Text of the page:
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GHS training deadline is approaching fast. Are your employees trained on the new labels?

Originally posted by Emily Clark on https://safety.blr.com

In March 2012, OSHA revised its Hazard Communication (HazCom) standard to align it with the United Nations’ Globally Harmonized System of Classification and Labelling of Chemicals, or GHS. Among the most important provisions of the new rule is standardization of the way in which chemical hazard information must be communicated on safety data sheets (SDSs) and chemical labels. Because of the scope of the revisions, OSHA has laid out a 4-year phase-in period for the GHS requirements, with full implementation by June 1, 2016.

So while it may seem like complying with the revised HazCom rule isn’t something you need to worry about immediately, the first of the GHS compliance deadlines is approaching fast. By December 1, 2013, all employees who are exposed to hazardous chemicals in the workplace must be trained on the new label elements and SDS format. Note, too, that this is the deadline for completion of the training. So if you haven’t already done so, now is the time to make sure your workers are up to speed on what they can expect from the new labels and SDSs.

Requirements for training

According to OSHA, training on the new labels must include the following:

  • Information employees can expect to see on new labels and what each label element means;
  • How employees might use labels in the workplace—for example, to ensure proper storage of hazardous materials or obtain information about first-aid measures; and
  • Information about how the elements on a label relate to one another.

Parts of a GHS-compliant label

Labels from chemical manufacturers, importers, and distributors under the revised HazCom standard must contain the following elements:

  • Name, address, and telephone number of the chemical manufacturer, importer, or other responsible party.
  • Product identifier. This is how the hazardous chemical is identified. A product identifier can be (but is not limited to) the chemical name, code number, or batch number. The manufacturer, importer, or distributor can determine the appropriate product identifier, but the same identifier must appear on both the label and in Section 1 of the SDS.
  • Signal words. These are used to communicate the severity of the hazard a chemical poses. There are only two signal words: “Danger” and “Warning.” “Danger” is used for more severe hazards; “Warning” is used for less severe hazards. Only one signal word will appear on a label, regardless of the number of hazards associated with a chemical. The signal word will reflect the most severe of the chemical’s hazards.
  • Hazard statements. These describe the nature of a chemical’s hazards and their severity. An example of a hazard statement might be “Causes severe skin burns and eye damage.” All applicable hazard statements must appear on a label, and chemical users should always see the same statement for the same hazards no matter what the chemical is or who produces it.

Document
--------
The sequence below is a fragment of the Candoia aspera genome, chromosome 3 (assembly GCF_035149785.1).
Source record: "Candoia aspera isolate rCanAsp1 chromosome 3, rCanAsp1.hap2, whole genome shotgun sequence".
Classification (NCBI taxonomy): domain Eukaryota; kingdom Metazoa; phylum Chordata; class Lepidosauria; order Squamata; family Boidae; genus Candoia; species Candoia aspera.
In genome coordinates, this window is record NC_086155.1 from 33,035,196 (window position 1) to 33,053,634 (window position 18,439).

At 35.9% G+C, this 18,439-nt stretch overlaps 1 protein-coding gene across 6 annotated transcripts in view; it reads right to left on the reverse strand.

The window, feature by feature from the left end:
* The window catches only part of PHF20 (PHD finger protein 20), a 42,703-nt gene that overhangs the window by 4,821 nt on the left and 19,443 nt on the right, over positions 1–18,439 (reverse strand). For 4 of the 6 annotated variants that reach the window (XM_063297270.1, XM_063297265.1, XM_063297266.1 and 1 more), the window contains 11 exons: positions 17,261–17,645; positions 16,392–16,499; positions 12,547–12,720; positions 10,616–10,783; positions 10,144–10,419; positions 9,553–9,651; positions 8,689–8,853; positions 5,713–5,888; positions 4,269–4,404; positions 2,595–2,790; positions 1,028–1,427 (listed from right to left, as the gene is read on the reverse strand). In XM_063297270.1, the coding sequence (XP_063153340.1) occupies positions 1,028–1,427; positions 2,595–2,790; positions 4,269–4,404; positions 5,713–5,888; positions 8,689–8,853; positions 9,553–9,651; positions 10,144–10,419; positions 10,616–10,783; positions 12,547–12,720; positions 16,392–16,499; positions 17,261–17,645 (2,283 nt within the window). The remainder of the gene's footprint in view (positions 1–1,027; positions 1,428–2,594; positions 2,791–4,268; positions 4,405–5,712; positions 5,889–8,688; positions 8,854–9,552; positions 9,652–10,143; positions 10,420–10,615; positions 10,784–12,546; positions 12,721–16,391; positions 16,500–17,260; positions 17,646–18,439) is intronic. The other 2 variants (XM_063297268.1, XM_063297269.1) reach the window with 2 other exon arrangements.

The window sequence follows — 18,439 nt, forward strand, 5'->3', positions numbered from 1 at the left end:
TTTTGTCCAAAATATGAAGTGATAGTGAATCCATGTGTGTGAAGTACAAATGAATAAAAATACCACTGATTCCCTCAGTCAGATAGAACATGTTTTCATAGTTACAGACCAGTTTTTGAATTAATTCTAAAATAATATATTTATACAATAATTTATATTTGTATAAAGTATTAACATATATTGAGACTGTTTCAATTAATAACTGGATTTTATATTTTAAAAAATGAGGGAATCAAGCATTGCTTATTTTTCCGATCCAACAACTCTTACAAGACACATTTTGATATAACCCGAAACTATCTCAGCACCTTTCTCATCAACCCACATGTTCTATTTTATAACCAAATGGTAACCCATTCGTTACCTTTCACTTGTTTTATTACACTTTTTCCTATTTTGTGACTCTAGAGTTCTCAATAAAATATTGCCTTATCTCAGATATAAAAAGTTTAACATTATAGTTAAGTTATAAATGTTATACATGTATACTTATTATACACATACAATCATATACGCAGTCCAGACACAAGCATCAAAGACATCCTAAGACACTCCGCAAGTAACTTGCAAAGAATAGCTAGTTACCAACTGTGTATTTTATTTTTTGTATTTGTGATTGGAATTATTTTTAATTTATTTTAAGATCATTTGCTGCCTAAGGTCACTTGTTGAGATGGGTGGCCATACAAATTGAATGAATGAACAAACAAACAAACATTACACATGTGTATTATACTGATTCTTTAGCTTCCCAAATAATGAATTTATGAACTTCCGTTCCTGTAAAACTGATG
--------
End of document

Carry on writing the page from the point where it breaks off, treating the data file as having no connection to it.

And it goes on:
• Precautionary statements. These describe preventive measures chemical users should take to reduce the risk of handling the chemical. There are four types of precautionary statements:
    • Prevention to minimize exposure,
    • Response in case of accidental spillage or exposure,
    • Storage, and
    • Disposal.
  • Supplementary information. This consists of any additional information a chemical manufacturer or distributor decides to provide, such as hazards not otherwise classified on the label, recommended personal protective equipment (PPE), directions for use, expiration date, or fill date. This section must also state the percentage of ingredients of unknown acute toxicity when present in a concentration of 1 percent or higher.
  • Pictogram. These consist of a symbol on a white background framed within a red border, and each represents a distinct hazard. The table below shows the GHS pictograms and their meanings. Note that only eight of these pictograms are mandatory; the Environment pictogram may be used, but is not required. The “hazardous to the ozone layer” designation under the Exclamation Mark pictogram is also non-mandatory, although the pictogram itself is mandatory for the other hazards it signifies.
health hazard Health hazard Denotes carcinogens, mutagens, reproductive toxicity, respiratory sensitizers, target organ toxicity, and aspiration toxicity
flame Flame Applies to flammables, self-heating chemicals, pyrophorics, materials that emit flammable gas, self-reactives, and organic peroxides
exclamation mark Exclamation mark Indicates that chemical is a skin and/or eye irritant, skin sensitizer, or respiratory tract irritant; causes acute toxicity; has narcotic effects; or (non-mandatory) is hazardous to the ozone layer
gas cylinder Gas cylinder Indicates gases under pressure
corrosion Corrosion Indicates skin corrosion or burns, eye damage, or metal corrosion
exploding bomb Exploding bomb Applies to explosives, self-reactives, and organic peroxides
flame over circle Flame over circle Applies to oxidizers
environment Environment Non-mandatory pictogram; denotes toxicity to the aquatic enviroment
skull and crossbones Skull and crossbones Denotes acute toxicity